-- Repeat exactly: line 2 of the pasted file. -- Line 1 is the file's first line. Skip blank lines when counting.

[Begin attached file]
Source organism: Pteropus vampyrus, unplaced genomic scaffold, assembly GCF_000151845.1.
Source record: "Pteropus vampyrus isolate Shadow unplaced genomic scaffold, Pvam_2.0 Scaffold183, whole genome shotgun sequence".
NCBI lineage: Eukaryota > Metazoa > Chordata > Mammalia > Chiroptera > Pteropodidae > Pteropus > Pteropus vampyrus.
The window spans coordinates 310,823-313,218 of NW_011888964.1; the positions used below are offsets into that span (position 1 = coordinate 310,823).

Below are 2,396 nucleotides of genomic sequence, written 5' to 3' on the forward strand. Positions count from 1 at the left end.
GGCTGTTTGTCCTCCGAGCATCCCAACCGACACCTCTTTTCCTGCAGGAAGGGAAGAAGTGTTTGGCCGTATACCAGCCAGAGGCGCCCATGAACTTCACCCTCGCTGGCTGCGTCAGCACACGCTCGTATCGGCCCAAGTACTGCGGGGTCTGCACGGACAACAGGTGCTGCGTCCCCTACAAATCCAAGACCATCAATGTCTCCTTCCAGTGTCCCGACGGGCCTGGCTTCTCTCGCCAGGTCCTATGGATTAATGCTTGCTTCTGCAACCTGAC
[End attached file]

Source record: "Pteropus vampyrus isolate Shadow unplaced genomic scaffold, Pvam_2.0 Scaffold183, whole genome shotgun sequence".